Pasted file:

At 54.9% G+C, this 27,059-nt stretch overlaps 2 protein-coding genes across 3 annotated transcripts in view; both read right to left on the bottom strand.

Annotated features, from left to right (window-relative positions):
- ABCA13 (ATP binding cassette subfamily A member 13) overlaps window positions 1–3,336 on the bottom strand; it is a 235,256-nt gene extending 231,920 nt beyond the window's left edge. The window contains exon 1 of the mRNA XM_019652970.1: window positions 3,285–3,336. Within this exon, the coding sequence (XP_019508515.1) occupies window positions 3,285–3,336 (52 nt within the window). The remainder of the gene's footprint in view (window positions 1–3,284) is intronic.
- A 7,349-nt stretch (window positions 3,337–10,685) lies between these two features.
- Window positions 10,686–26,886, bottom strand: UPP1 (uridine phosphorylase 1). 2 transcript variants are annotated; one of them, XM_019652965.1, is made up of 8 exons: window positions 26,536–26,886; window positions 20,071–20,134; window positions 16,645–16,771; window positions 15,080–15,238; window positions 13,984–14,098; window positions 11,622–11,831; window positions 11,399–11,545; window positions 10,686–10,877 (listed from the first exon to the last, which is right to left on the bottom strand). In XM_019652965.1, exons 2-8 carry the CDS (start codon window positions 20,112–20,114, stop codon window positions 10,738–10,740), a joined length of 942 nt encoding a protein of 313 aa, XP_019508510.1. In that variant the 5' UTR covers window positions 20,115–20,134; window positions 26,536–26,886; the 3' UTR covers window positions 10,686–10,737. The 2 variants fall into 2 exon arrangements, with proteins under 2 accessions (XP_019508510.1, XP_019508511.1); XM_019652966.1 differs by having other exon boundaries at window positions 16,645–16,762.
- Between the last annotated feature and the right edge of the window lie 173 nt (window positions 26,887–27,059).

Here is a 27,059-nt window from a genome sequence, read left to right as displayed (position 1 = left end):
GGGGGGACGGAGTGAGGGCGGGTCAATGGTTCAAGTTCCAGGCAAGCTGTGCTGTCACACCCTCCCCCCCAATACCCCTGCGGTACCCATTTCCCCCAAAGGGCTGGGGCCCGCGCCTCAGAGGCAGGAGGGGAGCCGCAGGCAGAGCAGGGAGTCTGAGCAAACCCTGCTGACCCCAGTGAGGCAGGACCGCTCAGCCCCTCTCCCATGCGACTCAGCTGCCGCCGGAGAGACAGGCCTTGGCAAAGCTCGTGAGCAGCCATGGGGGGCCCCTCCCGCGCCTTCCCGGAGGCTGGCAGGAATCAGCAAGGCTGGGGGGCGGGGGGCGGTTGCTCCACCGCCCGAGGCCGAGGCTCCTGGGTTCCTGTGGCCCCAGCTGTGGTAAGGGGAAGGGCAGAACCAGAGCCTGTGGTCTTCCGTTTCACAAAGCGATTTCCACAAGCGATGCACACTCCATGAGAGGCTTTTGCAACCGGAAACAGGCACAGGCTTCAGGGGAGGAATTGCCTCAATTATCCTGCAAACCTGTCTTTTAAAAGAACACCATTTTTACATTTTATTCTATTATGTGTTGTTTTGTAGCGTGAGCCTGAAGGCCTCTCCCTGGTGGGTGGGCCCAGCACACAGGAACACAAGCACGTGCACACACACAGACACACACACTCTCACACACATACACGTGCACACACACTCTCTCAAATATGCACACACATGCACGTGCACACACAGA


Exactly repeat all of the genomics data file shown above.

At 54.9% G+C, this 27,059-nt stretch overlaps 2 protein-coding genes across 3 annotated transcripts in view; both read right to left on the bottom strand.

Annotated features, from left to right (window-relative positions):
- ABCA13 (ATP binding cassette subfamily A member 13) overlaps window positions 1–3,336 on the bottom strand; it is a 235,256-nt gene extending 231,920 nt beyond the window's left edge. The window contains exon 1 of the mRNA XM_019652970.1: window positions 3,285–3,336. Within this exon, the coding sequence (XP_019508515.1) occupies window positions 3,285–3,336 (52 nt within the window). The remainder of the gene's footprint in view (window positions 1–3,284) is intronic.
- A 7,349-nt stretch (window positions 3,337–10,685) lies between these two features.
- Window positions 10,686–26,886, bottom strand: UPP1 (uridine phosphorylase 1). 2 transcript variants are annotated; one of them, XM_019652965.1, is made up of 8 exons: window positions 26,536–26,886; window positions 20,071–20,134; window positions 16,645–16,771; window positions 15,080–15,238; window positions 13,984–14,098; window positions 11,622–11,831; window positions 11,399–11,545; window positions 10,686–10,877 (listed from the first exon to the last, which is right to left on the bottom strand). In XM_019652965.1, exons 2-8 carry the CDS (start codon window positions 20,112–20,114, stop codon window positions 10,738–10,740), a joined length of 942 nt encoding a protein of 313 aa, XP_019508510.1. In that variant the 5' UTR covers window positions 20,115–20,134; window positions 26,536–26,886; the 3' UTR covers window positions 10,686–10,737. The 2 variants fall into 2 exon arrangements, with proteins under 2 accessions (XP_019508510.1, XP_019508511.1); XM_019652966.1 differs by having other exon boundaries at window positions 16,645–16,762.
- Between the last annotated feature and the right edge of the window lie 173 nt (window positions 26,887–27,059).

Here is a 27,059-nt window from a genome sequence, read left to right as displayed (position 1 = left end):
GGGGGGACGGAGTGAGGGCGGGTCAATGGTTCAAGTTCCAGGCAAGCTGTGCTGTCACACCCTCCCCCCCAATACCCCTGCGGTACCCATTTCCCCCAAAGGGCTGGGGCCCGCGCCTCAGAGGCAGGAGGGGAGCCGCAGGCAGAGCAGGGAGTCTGAGCAAACCCTGCTGACCCCAGTGAGGCAGGACCGCTCAGCCCCTCTCCCATGCGACTCAGCTGCCGCCGGAGAGACAGGCCTTGGCAAAGCTCGTGAGCAGCCATGGGGGGCCCCTCCCGCGCCTTCCCGGAGGCTGGCAGGAATCAGCAAGGCTGGGGGGCGGGGGGCGGTTGCTCCACCGCCCGAGGCCGAGGCTCCTGGGTTCCTGTGGCCCCAGCTGTGGTAAGGGGAAGGGCAGAACCAGAGCCTGTGGTCTTCCGTTTCACAAAGCGATTTCCACAAGCGATGCACACTCCATGAGAGGCTTTTGCAACCGGAAACAGGCACAGGCTTCAGGGGAGGAATTGCCTCAATTATCCTGCAAACCTGTCTTTTAAAAGAACACCATTTTTACATTTTATTCTATTATGTGTTGTTTTGTAGCGTGAGCCTGAAGGCCTCTCCCTGGTGGGTGGGCCCAGCACACAGGAACACAAGCACGTGCACACACACAGACACACACACTCTCACACACATACACGTGCACACACACTCTCTCAAATATGCACACACATGCACGTGCACACACAGA